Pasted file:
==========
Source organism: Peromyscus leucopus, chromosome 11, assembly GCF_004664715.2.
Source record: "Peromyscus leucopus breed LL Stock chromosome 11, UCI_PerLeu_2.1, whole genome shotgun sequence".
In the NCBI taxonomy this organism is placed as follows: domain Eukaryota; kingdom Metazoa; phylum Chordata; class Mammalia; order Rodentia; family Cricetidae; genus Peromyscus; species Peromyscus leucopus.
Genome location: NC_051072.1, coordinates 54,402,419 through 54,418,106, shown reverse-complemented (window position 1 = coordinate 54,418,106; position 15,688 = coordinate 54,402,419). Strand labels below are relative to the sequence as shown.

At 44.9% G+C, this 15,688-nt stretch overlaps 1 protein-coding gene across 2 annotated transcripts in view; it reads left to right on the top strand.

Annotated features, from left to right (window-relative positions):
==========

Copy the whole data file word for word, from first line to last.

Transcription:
Source organism: Peromyscus leucopus, chromosome 11, assembly GCF_004664715.2.
Source record: "Peromyscus leucopus breed LL Stock chromosome 11, UCI_PerLeu_2.1, whole genome shotgun sequence".
In the NCBI taxonomy this organism is placed as follows: domain Eukaryota; kingdom Metazoa; phylum Chordata; class Mammalia; order Rodentia; family Cricetidae; genus Peromyscus; species Peromyscus leucopus.
Genome location: NC_051072.1, coordinates 54,402,419 through 54,418,106, shown reverse-complemented (window position 1 = coordinate 54,418,106; position 15,688 = coordinate 54,402,419). Strand labels below are relative to the sequence as shown.

At 44.9% G+C, this 15,688-nt stretch overlaps 1 protein-coding gene across 2 annotated transcripts in view; it reads left to right on the top strand.

Annotated features, from left to right (window-relative positions):